.

Catholic and Gnostic: Why Be Both?

There would seem to be a problem with being Gnostic and Catholic, since the history of Catholicism is overwhelmingly anti-Gnostic and since, even today, all mainline Catholic churches—Roman Catholic, Old Catholic, Eastern Orthodox, and Anglican-- disavow the major tenets of Gnosticism and even many churches which emanate from the modern apostolic work of C.W. Leadbeater and James Ingall Wedgwood have either disavowed Gnostic tenets or decided to refrain from proclaiming them publicly. This essay is an attempt to summarize my personal views of the advantages of being both Catholic and Gnostic.

The late F.W., Presiding Bishop of The Liberal Catholic Church during World War Two, identified three main functions of all religions: (1.) to instruct people as to what beliefs to hold; (2.) to give them guidance as to how to act; and (3.) to access in concentrated form certain psychic energies and direct their flow into the world in definite ways so as to augment the spiritual evolution of various individual sentient beings, as well as groups of such beings. (Bishop Pigott referred to “access[ing]and distribut[ing] spiritual power and grace,” but I think, in the twenty-first century, it is more apropos to conceptualize these realities as energies, understanding, of course, that we necessarily speak analogically when we speak of such matters because their full realities exceed any formulations which can be enunciated and understood by our finite minds at this stage of our development.) Bishop Pigott had no doubts concerning the Divine founding of the Catholic Church—in an inclusive sense, of course, including all members of the Catholic family, whether in union with the Roman See or not, but he put little or no credence in the ability of these churches to perform the first two functions, which he termed “tell[ing] people what they ought to believe and how they ought to live”(pages unknown—I have not been able recently to access a copy of this out of print book). He did, however, in line with Bishops Leadbeater and Wedgwood, consider Catholicism invaluable in fulfilling the third of these functions. I think that Bishop Pigott’s insights can provide a good starting point for a fuller discussion of these matters.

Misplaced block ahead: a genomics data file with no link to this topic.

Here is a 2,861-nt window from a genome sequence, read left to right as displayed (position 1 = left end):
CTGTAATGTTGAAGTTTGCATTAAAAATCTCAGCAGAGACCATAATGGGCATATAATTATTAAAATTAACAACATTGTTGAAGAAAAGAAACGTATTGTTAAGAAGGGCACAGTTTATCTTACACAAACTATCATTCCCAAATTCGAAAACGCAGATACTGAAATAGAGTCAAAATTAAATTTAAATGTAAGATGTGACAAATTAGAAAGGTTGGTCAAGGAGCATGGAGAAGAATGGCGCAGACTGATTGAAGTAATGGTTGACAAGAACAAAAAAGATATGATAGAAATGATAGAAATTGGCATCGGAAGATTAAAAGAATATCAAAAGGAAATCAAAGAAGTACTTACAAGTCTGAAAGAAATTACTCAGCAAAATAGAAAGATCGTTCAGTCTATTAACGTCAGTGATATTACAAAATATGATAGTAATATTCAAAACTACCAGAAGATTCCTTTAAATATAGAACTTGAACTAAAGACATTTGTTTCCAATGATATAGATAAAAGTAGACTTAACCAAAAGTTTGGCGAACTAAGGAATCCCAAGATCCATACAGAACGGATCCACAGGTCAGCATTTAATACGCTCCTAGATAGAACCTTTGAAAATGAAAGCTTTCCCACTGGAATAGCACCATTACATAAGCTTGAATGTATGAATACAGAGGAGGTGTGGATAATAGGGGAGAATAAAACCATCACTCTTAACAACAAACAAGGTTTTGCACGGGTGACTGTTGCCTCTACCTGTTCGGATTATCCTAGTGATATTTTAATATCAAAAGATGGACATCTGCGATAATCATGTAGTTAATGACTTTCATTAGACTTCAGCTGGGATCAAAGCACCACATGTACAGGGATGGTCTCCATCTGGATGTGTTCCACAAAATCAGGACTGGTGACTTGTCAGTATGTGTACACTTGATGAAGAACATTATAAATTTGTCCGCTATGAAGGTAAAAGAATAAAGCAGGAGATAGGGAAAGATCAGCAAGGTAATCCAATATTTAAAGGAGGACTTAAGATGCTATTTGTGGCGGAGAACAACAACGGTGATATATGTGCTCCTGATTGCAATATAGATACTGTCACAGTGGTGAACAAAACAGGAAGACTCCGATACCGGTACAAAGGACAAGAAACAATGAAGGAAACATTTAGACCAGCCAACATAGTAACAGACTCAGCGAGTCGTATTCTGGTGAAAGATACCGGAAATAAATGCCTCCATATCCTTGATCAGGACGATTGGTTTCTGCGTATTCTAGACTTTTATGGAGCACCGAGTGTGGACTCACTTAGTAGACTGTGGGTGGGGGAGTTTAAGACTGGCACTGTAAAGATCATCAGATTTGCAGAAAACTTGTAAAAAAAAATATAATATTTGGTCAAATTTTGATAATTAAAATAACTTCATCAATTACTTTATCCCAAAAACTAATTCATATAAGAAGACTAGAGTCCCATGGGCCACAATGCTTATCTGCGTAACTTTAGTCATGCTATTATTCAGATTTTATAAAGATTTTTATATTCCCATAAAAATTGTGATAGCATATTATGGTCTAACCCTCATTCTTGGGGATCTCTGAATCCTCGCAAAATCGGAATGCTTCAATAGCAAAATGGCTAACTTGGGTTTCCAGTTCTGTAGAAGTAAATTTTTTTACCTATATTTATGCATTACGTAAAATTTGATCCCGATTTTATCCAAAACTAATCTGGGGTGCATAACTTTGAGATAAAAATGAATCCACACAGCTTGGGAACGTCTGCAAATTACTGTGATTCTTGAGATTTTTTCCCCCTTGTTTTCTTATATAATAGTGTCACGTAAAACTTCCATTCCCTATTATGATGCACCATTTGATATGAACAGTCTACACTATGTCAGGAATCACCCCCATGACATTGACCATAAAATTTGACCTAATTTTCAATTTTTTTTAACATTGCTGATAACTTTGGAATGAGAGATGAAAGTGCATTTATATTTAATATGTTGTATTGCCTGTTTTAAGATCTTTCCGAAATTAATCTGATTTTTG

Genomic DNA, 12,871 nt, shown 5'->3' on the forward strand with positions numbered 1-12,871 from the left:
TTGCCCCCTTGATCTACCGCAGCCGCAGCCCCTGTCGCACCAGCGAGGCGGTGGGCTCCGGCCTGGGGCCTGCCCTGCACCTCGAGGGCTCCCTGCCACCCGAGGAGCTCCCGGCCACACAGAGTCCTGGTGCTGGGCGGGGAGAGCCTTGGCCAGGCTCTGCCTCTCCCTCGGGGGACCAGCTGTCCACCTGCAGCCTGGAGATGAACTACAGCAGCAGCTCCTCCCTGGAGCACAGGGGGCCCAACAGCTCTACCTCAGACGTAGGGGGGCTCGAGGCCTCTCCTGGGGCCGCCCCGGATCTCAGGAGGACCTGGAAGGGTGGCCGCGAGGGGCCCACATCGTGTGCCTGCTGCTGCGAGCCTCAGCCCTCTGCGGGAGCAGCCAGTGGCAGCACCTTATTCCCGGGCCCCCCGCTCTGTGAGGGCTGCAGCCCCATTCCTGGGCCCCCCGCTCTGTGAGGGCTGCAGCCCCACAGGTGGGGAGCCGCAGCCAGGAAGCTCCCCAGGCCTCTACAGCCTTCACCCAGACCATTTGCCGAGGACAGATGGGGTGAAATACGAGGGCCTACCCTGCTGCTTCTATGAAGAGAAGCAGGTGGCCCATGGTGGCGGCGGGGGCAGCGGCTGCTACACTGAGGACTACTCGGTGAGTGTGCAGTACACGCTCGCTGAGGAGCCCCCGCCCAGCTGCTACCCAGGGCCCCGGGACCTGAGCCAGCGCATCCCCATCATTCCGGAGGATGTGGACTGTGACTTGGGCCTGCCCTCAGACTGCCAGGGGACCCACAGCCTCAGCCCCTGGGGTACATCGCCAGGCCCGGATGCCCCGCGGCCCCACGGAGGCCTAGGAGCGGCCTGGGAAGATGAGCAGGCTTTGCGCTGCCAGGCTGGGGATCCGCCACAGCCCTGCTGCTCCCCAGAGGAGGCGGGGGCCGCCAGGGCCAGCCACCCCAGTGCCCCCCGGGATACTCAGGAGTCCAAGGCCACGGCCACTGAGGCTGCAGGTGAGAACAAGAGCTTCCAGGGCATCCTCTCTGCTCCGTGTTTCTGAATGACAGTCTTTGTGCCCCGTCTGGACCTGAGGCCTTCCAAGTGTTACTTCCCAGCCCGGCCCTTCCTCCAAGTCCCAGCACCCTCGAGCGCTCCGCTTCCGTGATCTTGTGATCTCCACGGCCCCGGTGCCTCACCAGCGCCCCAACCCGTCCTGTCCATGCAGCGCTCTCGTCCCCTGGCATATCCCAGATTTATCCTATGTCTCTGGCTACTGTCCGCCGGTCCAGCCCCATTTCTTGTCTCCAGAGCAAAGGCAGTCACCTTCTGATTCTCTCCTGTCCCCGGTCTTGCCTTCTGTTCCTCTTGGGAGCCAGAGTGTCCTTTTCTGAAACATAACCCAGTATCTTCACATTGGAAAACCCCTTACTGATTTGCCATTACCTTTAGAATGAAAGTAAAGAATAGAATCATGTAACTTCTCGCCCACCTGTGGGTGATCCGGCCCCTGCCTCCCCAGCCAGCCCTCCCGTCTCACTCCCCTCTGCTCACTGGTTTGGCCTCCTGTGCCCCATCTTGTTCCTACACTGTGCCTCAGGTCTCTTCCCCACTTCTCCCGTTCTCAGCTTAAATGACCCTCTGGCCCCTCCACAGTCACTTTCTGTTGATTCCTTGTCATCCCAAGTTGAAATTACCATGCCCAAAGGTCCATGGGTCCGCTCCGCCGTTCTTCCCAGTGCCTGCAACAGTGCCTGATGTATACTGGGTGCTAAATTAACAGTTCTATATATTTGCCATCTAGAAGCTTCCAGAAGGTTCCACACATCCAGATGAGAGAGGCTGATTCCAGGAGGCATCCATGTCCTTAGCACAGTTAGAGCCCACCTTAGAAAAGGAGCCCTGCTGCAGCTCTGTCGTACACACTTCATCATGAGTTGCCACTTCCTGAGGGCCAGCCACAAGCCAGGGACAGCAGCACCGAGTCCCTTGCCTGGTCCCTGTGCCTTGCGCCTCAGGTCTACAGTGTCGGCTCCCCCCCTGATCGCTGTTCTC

It is necessary, first of all, to emphasize that all religions "receive and distribute spiritual power and grace," and all religions teach and advise—even if they do not, in an authoritarian sense, "tell,"—their adherents "what they ought to believe and how they ought to live." For example, the Liberal Catholic Church and other Gnostic churches, at one end of the spectrum, along with their preponderant emphasis on distribution of grace through sacramental channels, frequently evince very definite attitudes toward such matters as vegetarianism and recreational use of alcohol and tobacco and, often, in official publications, communicate these positions unambiguously. Conversely, Unitarian/Universalist, Ethical Culture, and "non-denominational" communities “ access and distribute spiritual power” through rituals such as communal hymn singing and spiritual fellowship, even if their leaders and most of their members would consciously eschew all sacramentalism.

And to execute one of these tasks is to abet the other. Any reception of spiritual power and grace will incline the recipient (although such inclinations may be misunderstood and/or resisted) to embrace a life "merciful and gracious, longsuffering, and abundant in goodness and truth" (Exodus 34:6). Likewise, any instruction in spiritual truths and guidance rooted in natural law will, if sincerely accepted, render the recipient more able to employ spiritual power profitably—power which, in the munificent economy of God—will not be withheld. "Turn you at my reproof: behold, I will pour out my spirit unto you..."(Proverbs1:23).

Nevertheless, while all religions embrace both of these purposes, there is a great range or gradation of possibilities as to the proportional emphasis. And different emphases—and, hence, different religions—are "right" for different individuals at various times. People have different needs because they have different karma, are at different stages of development, and reflect the perfection of God in their own unique ways.

What is Christianity's predominant emphasis? We can, I think, agree with Pigott that "the main purpose of the Christian Church...is rather to receive and distribute spiritual power and grace than to tell people what they ought to believe and how they ought to live" and that "if the Church were merely or mainly a teaching body it would be difficult to defend its existence."